We do have great Broncos available for $25,000 and under, but to make it one-of-a-kind and fully customized, similar to the Broncos you will see at SEMA in Las Vegas, you’ll need a bigger budget. Check out what Maxlider currently has for sale here.

  •     Do they have a back seat?

We’ve come accustomed to having vehicles with room for four people or more. For those of us with large families, we can’t even dream of buying a two-seater because our kids would be fighting it out for who gets to ride along and who stays behind.

Things were different in the mid-60’s, and many of the early Ford Broncos were produced with only two front bucket seats. When purchasing an old Bronco to restore or modify, one of our top priorities is putting a back seat in it.

  •     Do they have seat belts?

Seat belts, similar to backseats, were not standard in early Broncos. To be street legal, federal law requires any vehicle made in 1966 or after, to have seatbelts. On the state level, the laws vary. In the Broncos we modify and restore, we check for and install seat belts in both the front bucket seats and seats in the back.

  •     Do any Ford Broncos have 4 doors?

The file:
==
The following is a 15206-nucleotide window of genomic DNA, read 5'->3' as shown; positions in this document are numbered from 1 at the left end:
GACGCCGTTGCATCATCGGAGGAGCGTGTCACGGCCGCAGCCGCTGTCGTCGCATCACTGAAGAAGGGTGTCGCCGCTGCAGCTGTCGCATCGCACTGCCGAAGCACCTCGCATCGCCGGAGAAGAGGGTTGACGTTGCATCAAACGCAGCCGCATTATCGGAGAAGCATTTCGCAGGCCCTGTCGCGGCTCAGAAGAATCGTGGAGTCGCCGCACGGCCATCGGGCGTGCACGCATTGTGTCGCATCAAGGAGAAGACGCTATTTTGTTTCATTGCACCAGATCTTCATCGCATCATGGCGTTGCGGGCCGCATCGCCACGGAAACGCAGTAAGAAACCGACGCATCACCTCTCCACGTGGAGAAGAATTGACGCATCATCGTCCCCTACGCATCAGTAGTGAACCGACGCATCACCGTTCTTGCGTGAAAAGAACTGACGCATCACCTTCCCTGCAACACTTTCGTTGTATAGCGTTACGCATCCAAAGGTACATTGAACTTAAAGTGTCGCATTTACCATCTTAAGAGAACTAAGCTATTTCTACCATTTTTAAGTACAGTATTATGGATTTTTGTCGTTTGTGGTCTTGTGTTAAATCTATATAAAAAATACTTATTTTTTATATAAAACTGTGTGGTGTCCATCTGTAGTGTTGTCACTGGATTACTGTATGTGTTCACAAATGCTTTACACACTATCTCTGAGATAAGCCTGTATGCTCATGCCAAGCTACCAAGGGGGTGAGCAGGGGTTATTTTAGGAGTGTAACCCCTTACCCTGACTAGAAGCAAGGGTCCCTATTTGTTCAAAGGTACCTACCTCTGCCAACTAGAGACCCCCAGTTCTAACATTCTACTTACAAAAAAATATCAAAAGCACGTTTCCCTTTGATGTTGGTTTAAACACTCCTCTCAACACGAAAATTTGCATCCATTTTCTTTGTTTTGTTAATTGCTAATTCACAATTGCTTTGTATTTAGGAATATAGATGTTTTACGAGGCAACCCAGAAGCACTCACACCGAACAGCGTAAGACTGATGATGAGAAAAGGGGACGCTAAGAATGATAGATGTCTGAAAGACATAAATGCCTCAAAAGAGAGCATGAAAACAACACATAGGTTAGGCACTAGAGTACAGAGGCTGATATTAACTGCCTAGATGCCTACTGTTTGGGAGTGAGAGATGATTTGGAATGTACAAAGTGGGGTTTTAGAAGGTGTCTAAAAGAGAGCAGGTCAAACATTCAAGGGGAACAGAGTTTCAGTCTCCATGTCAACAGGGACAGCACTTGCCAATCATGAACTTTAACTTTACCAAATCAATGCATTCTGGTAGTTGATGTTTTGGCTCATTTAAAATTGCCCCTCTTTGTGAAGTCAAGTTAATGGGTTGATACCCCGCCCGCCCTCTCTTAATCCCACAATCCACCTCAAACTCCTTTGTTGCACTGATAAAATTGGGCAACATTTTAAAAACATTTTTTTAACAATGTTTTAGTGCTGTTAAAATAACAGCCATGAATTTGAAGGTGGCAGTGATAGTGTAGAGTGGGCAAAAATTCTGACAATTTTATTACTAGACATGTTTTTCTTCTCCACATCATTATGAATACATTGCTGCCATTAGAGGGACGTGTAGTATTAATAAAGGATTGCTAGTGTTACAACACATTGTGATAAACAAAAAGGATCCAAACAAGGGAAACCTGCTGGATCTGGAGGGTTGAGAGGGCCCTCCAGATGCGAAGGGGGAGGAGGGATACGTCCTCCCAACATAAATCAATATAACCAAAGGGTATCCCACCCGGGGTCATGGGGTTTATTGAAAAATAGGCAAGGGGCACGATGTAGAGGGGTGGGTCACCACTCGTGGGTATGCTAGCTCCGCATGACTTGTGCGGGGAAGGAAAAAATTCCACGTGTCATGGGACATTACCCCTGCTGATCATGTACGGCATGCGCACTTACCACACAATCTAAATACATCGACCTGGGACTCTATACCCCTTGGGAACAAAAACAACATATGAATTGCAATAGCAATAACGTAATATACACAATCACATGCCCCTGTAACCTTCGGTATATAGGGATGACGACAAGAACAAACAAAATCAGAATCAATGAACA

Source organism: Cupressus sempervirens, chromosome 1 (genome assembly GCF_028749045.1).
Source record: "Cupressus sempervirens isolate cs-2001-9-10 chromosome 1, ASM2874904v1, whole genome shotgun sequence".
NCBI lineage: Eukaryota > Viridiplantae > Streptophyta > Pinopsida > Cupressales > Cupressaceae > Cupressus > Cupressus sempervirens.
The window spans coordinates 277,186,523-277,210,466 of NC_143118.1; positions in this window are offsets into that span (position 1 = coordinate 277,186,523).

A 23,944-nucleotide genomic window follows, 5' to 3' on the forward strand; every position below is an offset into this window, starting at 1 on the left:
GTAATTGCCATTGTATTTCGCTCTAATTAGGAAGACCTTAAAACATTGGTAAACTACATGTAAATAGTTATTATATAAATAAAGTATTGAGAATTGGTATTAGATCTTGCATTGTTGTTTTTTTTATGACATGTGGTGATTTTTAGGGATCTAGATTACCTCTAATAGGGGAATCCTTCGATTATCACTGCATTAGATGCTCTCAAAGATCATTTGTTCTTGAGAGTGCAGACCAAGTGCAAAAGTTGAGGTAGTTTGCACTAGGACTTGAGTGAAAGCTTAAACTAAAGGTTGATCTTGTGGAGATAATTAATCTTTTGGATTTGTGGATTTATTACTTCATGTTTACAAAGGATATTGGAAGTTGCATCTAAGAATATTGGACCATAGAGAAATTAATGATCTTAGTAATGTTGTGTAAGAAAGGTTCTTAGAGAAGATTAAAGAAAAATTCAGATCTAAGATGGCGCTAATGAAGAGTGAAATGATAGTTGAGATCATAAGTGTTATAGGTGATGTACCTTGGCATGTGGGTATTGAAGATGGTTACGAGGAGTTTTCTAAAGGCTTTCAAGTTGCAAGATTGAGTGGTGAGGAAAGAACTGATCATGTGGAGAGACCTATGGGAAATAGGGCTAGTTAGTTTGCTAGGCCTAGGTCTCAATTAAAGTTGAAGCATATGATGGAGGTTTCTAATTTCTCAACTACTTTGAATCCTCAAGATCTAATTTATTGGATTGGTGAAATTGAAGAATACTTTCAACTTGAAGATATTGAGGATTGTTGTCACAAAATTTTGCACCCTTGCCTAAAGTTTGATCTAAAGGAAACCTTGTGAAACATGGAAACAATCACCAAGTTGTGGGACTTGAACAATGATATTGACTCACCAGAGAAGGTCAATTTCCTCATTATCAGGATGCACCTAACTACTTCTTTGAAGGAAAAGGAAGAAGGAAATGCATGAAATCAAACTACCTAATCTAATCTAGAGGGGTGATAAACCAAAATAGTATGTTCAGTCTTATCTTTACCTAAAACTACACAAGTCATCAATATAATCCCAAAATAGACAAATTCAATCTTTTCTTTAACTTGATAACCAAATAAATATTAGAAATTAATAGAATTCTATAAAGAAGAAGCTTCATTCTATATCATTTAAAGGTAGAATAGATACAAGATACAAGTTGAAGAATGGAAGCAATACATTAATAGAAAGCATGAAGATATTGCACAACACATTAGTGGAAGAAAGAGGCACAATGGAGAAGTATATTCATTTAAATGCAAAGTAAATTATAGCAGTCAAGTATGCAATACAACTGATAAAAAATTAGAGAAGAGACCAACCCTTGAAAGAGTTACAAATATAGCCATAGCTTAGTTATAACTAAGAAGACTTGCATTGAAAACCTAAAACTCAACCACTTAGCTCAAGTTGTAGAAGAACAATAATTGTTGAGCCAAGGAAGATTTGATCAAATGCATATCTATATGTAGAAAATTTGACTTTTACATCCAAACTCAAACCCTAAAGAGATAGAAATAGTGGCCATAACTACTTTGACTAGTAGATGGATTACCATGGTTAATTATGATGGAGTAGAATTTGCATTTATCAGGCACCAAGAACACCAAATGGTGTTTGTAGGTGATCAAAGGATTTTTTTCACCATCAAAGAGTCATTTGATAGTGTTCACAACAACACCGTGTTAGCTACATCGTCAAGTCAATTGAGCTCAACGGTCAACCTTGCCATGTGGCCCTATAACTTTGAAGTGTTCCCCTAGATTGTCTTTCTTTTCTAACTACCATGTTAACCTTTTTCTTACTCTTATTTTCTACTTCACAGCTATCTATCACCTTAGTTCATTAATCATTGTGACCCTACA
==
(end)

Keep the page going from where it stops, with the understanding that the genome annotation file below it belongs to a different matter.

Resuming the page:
Ford did not manufacture 4-door Broncos. To our knowledge, under a dozen have ever been created by enthusiasts and shops. In 2016, we began creating the 4 Horseman — our own 4-door Ford Bronco that we believe will be the best conceived and executed version yet, built on a 1966 frame. The finished 4 Horseman will be available to view at SEMA 2017.

  •    Are they available with an automatic transmission?

Classic Ford Broncos came standard with 3-speed transmissions, and most were manual. Even if you’re used to driving a stick shift, Broncos, and many classic car makes, handle differently than the manual transmissions we’re used to driving today. There are first generation Ford Broncos with automatic transmissions, but they are rare, and when we get them in they fly out of the door. One of the first questions we get when we post a picture of one of our vehicles online and someone sees one in person is, “Is it automatic?”

  •     How fast can you get me a Ford Bronco?

What’s your budget and what are you looking for? We have Broncos available now in different price ranges. See our inventory here. To make sure you end up in the right vehicle, please contact us first at 331-308-BROS (2767).

  •     How fast can they go?

The first-generation Ford Bronco (1966-1977) has a 3-speed transmission that maxes out at around 55 MPH. If you’re looking to customize your Bronco, you can replace the 3-speed transmission with a 5-speed, but there’s additional work required in addition to the cost of the transmission.

  •     How do you value a Bronco?

The value largely depends on the quality of the metal because of how expensive rust repair is and the impact the body has on the overall quality of the vehicle. If the body doesn’t hold up, all you have is a heap of shiny parts. Outside of the body, the value is determined by the market and the cost of the parts and labor to customize a Bronco to a buyer’s preferences.

What question would you like answered? Submit your question here.